Etzioni and Fred Hutch colleagues have done a number of studies, she said, showing that the “simple-minded approach used by this and other highly cited studies is provably wrong in most cases.”
Overtreatment definitely exists, she emphasized, but not to the extent claimed by the Danish researchers.
“We don’t truly know the exact extent of overdiagnosis,” she said. “But most published numbers like these are too high.”
Getting truly accurate data would mean researchers would have to follow women who’d been diagnosed with breast cancer but not treated for it, Rahbar said. And that’s too dangerous.
“We could solve this issue by watching enough cancers and figuring it out,” he said. “But obviously the stakes are too high. What’s absolutely clear, though, is the great majority of invasive breast cancers would kill if left untreated.”
Rahbar said that although it’s true some DCIS lesions might not need to be treated, there’s currently no reliable way to determine this. The good news, he said, is that “these lesions are the earliest form of breast cancer and are extremely curable.”
So what should a woman do if she gets a mammogram and is told she has DCIS?
“I would absolutely recommend that any patient diagnosed with DCIS seek treatment at a comprehensive cancer center that can provide a range of treatment options — including clinical trials — that best match the patient’s preferences and goals,” he said.
In the meantime, research is definitely moving us ahead.
Fred Hutch and SCCA, he said, are both “very actively involved” in studies aimed at providing a more tailored, nuanced and individualized approach to women diagnosed with breast cancer, pointing to the the 75-site ECOG ACRIN trial and others coming down the pipeline. The new COMET trial, Etzioni said, will randomize women with low-risk DCIS to standard care or surveillance with treatment only upon evidence of disease recurrence or progression. A new Digital Mammography DREAM Challenge involving Fred Hutch and SCCA researchers aims to fast-forward breast screening technology through machine learning.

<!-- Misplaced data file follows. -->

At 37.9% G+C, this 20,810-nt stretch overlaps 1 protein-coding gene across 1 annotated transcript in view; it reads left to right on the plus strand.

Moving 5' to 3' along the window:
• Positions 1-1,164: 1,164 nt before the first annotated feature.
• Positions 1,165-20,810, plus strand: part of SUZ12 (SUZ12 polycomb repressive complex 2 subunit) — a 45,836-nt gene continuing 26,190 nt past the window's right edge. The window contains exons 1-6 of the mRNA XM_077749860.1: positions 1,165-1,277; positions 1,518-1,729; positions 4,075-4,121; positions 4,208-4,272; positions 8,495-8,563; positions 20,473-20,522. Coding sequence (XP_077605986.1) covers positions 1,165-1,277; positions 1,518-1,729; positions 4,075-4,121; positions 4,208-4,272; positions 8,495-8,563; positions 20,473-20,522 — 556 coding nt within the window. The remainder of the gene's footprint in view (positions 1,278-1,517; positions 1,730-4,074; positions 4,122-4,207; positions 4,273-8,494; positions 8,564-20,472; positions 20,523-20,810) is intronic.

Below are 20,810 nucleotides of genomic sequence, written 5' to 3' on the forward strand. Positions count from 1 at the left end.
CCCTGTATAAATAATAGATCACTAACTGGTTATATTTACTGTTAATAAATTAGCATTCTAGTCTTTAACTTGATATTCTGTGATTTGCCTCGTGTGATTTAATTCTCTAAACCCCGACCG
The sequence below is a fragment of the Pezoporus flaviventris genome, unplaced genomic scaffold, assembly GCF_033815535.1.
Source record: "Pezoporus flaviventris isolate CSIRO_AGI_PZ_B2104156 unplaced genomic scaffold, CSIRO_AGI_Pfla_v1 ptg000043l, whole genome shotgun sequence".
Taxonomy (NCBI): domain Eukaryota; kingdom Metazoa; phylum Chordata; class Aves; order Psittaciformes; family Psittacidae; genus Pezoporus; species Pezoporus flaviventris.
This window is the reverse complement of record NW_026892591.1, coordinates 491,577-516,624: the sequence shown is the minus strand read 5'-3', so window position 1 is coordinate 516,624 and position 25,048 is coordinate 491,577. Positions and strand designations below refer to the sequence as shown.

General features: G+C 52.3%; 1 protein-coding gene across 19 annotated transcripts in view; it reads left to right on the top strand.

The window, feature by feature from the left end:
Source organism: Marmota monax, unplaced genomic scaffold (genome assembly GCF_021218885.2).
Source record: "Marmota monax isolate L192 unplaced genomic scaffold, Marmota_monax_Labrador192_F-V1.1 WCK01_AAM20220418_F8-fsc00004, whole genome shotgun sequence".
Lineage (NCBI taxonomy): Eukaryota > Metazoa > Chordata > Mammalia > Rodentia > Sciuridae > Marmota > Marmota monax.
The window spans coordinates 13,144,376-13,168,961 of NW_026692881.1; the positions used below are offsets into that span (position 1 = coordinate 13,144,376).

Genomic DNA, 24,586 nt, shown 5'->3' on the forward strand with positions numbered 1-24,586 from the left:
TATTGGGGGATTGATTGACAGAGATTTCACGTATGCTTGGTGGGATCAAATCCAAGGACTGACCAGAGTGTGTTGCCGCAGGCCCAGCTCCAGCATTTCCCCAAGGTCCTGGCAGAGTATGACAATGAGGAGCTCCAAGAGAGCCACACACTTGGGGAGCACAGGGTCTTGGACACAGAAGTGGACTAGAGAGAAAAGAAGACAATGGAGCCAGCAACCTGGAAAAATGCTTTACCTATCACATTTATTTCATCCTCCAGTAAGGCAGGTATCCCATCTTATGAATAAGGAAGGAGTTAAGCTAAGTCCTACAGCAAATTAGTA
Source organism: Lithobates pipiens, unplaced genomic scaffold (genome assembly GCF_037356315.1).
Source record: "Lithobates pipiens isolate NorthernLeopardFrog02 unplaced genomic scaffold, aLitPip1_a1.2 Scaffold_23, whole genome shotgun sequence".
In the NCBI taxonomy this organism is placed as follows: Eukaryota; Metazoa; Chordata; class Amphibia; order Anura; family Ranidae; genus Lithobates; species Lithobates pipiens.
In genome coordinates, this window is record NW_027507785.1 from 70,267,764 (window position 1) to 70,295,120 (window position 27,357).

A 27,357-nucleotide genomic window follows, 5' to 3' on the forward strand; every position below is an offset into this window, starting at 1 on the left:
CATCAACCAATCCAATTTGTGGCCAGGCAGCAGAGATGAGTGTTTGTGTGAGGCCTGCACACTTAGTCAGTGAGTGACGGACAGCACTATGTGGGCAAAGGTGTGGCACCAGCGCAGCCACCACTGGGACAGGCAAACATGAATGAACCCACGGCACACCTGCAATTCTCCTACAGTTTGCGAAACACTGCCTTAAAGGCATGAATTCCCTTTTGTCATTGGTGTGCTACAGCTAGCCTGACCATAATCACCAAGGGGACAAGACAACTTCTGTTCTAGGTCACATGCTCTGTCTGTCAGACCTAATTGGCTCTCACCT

Etzioni and Rahbar also stressed that while there may be back and forth about how many women may or may not be overtreated because of mammograms, there is consensus about what needs to be done moving forward.
“I think everyone in the breast oncology world is in total agreement that we need to apply more resources towards advanced molecular and genetic testing of tumors, as well as imaging profiling of tumors and even precancerous tissue, to determine who needs more aggressive therapies and who we can treat less aggressively,” said Rahbar.
“The data presented doesn’t change the general direction we need to go as breast cancer specialists — towards more personalized, individualized care. “
Diane Mapes is a staff writer at Fred Hutchinson Cancer Research Center. She has written extensively about health issues for NBC News, TODAY, CNN, MSN, Seattle Magazine and other publications. A breast cancer survivor, she blogs at doublewhammied.com and tweets @double_whammied. Email her at firstname.lastname@example.org.